Session Title: Imaging of Rheumatic Diseases: X-ray, MRI and CT
Session Type: Abstract Submissions (ACR)
Normal bones present cortical micro-channels (CMC), which carry micro-vessels and ensure communication between the bone marrow and the synovial compartment. Only recently these structures have been visualized in vivo in rheumatoid arthritis patients through high resolution peripheral computed tomography (HR-pQCT). We hypothesized that it is possible to detect and characterize these channels in healthy subjects (HS) and subjects with cutaneous psoriasis (PSO), assuming that PSO patients could present changes in bone microstructure previous to the onset of joint involvement.
HR-pQCT (XtremeCT, Scanco Medical, Switzerland) scanning of the dominant hand was carried out on PSO patients without history of synovitis, dactylitis or enthesitis and HS. Image resolution was set at 82 μm voxel size. Images of the 2nd metacarpal head (MCH2) were downsized to the minimum of one slice with the 3D evaluation program provided by the manufacturer. Transversal, sagittal and coronal images were obtained using the subdim feature of the 3D evaluation program. Transversal slices (Fig.1) were projected at the level of the insertion of the joint capsule. Sagittal and coronal planes were set exactly into the middle of the MCH2. Demographic and clinical data were collected for the two groups of subjects. The study was conducted upon approval by the local ethic committee and the National Radiation Safety Agency (BfS). Patients participated after signing informed consent.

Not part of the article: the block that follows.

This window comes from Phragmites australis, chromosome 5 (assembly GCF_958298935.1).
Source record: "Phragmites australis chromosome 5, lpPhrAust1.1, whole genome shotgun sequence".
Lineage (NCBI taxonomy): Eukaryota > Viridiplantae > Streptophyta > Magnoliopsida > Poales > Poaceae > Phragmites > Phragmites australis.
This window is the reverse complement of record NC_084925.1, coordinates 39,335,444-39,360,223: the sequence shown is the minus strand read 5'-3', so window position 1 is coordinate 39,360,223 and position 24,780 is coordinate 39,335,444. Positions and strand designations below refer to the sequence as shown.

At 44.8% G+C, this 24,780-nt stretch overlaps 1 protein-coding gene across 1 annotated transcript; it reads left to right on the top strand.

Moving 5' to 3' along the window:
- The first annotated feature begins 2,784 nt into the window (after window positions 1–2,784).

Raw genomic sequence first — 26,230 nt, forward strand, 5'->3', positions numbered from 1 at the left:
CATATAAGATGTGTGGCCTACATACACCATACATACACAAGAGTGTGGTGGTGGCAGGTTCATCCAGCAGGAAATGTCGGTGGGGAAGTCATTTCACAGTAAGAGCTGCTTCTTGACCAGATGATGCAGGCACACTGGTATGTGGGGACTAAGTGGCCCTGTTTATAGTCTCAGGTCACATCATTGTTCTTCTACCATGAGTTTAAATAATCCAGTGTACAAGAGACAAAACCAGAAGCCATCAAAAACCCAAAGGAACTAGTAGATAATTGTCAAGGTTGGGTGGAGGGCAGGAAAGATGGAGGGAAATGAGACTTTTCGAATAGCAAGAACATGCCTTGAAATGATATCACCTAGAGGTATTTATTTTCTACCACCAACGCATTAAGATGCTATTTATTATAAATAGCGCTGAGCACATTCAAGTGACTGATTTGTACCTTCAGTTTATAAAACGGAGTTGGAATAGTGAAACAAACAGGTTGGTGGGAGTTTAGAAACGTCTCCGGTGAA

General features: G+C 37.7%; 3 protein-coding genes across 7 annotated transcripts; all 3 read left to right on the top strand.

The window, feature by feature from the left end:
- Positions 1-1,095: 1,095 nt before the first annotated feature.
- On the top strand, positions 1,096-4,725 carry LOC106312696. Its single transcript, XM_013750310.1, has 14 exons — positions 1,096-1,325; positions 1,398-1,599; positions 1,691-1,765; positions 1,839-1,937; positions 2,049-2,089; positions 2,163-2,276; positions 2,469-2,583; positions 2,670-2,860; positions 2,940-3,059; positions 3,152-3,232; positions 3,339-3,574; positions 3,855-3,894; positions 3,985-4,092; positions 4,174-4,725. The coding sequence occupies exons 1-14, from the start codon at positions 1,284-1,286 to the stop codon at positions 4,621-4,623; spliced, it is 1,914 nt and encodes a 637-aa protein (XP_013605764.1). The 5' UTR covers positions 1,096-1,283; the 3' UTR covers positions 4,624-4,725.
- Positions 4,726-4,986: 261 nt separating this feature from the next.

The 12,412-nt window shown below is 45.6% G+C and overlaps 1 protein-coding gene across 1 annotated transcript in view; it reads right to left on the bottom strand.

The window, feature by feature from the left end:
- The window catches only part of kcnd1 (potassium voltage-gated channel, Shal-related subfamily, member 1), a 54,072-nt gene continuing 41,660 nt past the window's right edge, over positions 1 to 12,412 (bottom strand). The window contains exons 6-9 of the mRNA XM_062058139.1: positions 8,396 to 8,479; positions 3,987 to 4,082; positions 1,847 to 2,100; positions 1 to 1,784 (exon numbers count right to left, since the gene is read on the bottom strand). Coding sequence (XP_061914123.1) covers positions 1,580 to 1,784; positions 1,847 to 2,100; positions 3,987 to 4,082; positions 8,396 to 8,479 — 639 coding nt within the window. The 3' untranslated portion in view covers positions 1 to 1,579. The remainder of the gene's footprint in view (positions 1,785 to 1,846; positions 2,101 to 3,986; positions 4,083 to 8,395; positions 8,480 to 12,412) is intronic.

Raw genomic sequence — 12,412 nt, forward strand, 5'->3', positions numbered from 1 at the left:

PSO patients (N=56,M/F: 36/20, mean age 47.0±13.8 y) were compared to HS (N=24, M/F: 10/14, mean age 43.8±11.9 y). The subjects were comparable per age and sex. PSO patients exhibited moderately severe disease (PASI 7.9±8.9) and disease duration of 12.7±14.3 y, the most frequent phenotype being psoriasis vulgaris (78.6%), 60.7% presented scalp lesions, 48.2% had nail lesions. Imaging analysis was blindly performed by two readers. Inter- and intra-reader reliability was high (r=0.96 and r=0.98). In PSO patients 607 CMC were found vs. 97 in HS in the MCH2. Expressed as mean number of CMC this accounts for 10.8±9.1 vs. 4.1±3.7 (p<0.001). No correlation was found for the CMC number in the PSO patients and the severity of the cutaneous disease and its duration nor for the age of the subjects.
Visualization of cortical pathologies as small as 81 microns can be obtained by this technique. These images resemble rather histopathologic slices in vitro (Fig. 1). In our study cutaneous psoriatic patients with no clinical history of arthritis showed a significant higher number of these cortical channels compared to healthy subjects, suggesting an increased communication between bone marrow and joint in this phase of disease previous to the onset of joint involvement.
A. J. Hueber,
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ACR Meeting Abstracts - https://acrabstracts.org/abstract/in-vivo-visualization-of-cortical-microchannels-in-metacarpal-bones-in-patients-with-cutaneous-psoriasis-by-high-resolution-peripheral-computed-tomography-detecting-cortical-pathologies-b/